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I'm trying to build a (simple) game engine using c++, SDL and OpenGL but I can't seem to figure out the next step. This is what I have so far...

An engine object which controls the main game loop

A scene renderer which will render the scene

A stack of game states that can be pushed and popped

Each state has a collection of actors and each actor has a collection of triangles. The scene renderer successfully sets up the view projection matrix

I'm not sure if the problem I am having relates to how to store an actors position or how to create a rendering queue.

I have read that it is efficient to create a rendering queue that will draw opaque polygons front to back and then draw transparent polygons from back to front. Because of this my actors make calls to the "queueTriangle" method of the scene renderer object. The scene renderer object then stores a pointer to each of the actors triangles, then sorts them based on their position and then renders them.

The problem I am facing is that for this to happen the triangle needs to know its position in world coordinates, but if I'm using glTranslatef and glRotatef I don't know these coordinates!

Could someone please, please, please offer me a solution or perhaps link me to a (simple) guide on how to solve this.


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2 Answers

up vote 1 down vote accepted

A 'queueTriangle' call sounds to me to be very inefficient. Modern engines often work with many thousands of triangles at a time so you'd normally hardly ever be working with anything on the level of a single triangle. And if you were changing textures a lot to accomplish this ordering then that is even worse.

I'd recommend a simpler approach - draw your opaque polygons in a much less rigorous order by sorting the actor positions in world space rather than the positions of individual triangles and render the actors from front to back, an actor at a time. Your transparent/translucent polygons still require the back-to-front approach (providing you're not using premultiplied alpha) but everything else should be simpler and faster.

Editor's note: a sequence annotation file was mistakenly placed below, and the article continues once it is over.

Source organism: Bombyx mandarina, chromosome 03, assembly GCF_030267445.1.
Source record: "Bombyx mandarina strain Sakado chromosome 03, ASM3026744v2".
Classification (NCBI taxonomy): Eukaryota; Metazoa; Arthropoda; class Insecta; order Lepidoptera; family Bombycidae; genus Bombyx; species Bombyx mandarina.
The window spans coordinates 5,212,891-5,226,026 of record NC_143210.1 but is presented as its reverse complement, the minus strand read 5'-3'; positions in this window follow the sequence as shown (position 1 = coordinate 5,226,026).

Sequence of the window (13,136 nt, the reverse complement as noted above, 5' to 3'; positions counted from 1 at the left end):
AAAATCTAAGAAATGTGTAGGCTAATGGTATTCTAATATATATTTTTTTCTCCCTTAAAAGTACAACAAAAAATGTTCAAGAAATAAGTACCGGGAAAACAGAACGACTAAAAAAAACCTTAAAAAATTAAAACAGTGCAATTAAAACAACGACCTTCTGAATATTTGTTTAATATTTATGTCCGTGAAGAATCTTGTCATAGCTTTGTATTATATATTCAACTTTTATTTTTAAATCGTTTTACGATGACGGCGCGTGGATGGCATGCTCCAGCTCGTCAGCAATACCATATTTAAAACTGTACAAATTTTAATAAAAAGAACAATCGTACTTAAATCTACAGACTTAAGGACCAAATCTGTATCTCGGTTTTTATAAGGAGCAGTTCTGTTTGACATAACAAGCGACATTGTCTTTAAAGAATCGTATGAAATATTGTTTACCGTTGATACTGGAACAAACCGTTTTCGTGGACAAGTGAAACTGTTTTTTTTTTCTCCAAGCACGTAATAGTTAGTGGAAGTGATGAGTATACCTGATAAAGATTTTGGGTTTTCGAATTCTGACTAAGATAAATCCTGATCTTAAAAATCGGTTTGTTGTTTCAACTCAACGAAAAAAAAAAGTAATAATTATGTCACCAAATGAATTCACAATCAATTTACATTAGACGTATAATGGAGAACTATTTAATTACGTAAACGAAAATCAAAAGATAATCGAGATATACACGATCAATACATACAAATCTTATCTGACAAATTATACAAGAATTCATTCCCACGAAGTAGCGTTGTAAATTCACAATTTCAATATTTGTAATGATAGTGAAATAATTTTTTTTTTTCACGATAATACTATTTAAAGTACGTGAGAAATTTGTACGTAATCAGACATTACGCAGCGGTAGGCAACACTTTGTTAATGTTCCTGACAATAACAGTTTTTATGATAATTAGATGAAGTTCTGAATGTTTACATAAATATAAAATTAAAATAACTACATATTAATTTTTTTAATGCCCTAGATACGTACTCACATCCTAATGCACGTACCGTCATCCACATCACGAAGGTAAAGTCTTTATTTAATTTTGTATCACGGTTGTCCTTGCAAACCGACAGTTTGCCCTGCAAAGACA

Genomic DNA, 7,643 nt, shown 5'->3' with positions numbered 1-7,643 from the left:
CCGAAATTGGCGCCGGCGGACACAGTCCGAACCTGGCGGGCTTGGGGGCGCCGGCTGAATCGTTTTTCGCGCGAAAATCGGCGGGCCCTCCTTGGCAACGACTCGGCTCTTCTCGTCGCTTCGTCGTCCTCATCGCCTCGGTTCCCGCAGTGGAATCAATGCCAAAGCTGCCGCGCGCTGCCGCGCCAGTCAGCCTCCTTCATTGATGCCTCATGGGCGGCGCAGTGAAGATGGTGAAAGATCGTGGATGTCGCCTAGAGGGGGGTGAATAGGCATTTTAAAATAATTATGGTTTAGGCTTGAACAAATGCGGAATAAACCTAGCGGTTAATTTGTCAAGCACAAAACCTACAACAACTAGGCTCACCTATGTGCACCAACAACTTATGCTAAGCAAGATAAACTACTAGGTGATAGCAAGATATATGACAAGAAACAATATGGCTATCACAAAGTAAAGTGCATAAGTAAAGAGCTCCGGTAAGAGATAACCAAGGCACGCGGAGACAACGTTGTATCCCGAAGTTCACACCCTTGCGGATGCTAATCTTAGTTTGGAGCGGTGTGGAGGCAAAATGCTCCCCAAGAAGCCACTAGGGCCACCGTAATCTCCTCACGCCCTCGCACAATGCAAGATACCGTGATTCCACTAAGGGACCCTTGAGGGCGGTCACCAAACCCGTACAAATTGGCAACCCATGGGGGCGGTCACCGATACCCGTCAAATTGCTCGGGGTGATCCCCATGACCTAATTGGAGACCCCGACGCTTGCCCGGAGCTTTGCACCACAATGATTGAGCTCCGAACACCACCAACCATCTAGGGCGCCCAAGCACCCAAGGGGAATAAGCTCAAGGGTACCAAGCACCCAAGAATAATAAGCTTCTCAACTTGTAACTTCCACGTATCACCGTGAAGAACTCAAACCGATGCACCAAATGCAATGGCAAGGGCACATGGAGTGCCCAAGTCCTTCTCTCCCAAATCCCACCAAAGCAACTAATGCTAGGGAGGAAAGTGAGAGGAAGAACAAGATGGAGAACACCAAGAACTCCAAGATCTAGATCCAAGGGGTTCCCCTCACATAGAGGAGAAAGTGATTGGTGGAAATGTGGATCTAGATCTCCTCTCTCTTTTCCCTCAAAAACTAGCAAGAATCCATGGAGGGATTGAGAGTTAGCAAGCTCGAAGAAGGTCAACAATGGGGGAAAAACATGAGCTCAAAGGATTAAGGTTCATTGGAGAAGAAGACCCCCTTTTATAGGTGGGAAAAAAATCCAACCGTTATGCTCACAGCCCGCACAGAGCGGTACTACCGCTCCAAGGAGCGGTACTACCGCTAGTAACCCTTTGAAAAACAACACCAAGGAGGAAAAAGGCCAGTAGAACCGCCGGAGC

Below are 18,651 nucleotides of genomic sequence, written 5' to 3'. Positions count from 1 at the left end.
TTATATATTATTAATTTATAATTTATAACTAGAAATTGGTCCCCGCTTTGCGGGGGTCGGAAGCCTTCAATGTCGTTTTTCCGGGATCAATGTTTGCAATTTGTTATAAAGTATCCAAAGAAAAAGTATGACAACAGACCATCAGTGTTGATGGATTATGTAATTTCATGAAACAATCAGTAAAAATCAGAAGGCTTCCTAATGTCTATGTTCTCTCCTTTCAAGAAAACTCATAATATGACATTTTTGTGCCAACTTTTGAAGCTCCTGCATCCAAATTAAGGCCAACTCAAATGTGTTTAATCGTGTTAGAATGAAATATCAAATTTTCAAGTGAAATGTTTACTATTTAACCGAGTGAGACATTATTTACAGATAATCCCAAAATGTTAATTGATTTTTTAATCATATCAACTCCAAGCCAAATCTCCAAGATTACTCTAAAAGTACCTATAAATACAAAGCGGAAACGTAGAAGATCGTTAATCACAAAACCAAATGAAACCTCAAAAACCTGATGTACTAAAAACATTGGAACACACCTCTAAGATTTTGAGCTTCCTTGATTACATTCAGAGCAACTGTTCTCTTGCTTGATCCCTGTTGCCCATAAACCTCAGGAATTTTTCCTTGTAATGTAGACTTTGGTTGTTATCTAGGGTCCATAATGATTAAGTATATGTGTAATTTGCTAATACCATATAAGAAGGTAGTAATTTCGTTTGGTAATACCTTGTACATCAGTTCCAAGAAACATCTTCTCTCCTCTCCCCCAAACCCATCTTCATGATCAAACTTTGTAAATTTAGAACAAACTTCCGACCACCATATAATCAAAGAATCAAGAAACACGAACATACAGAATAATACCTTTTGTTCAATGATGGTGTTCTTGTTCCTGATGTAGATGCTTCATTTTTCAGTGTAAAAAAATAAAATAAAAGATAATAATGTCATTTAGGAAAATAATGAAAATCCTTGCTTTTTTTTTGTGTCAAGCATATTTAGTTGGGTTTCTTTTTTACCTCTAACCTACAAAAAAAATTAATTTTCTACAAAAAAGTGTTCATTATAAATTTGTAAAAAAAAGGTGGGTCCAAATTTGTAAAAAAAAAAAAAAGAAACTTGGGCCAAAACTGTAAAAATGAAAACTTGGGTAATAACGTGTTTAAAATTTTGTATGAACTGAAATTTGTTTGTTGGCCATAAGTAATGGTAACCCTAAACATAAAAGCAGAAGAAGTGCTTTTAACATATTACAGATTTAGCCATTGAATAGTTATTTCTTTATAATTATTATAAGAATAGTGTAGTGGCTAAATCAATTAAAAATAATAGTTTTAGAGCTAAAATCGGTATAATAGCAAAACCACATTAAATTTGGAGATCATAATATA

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in fact th opaque advice above is what the graphics card manufacturers recommend because switching shader/constant/texture/etc regularly is much more expensive than a polygon failing the early out Z test. –  Goz Oct 12 '09 at 16:37
Yep. Reducing overdraw is good, but not at the expense of numerous state changes. –  Kylotan Oct 13 '09 at 10:01
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If you write a camera class and use its functions to move/rotate it in the world, you can use the matrix you get from the internal quaternion to transform the vertices, giving you the position in camera space so you can sort triangles from back to front.

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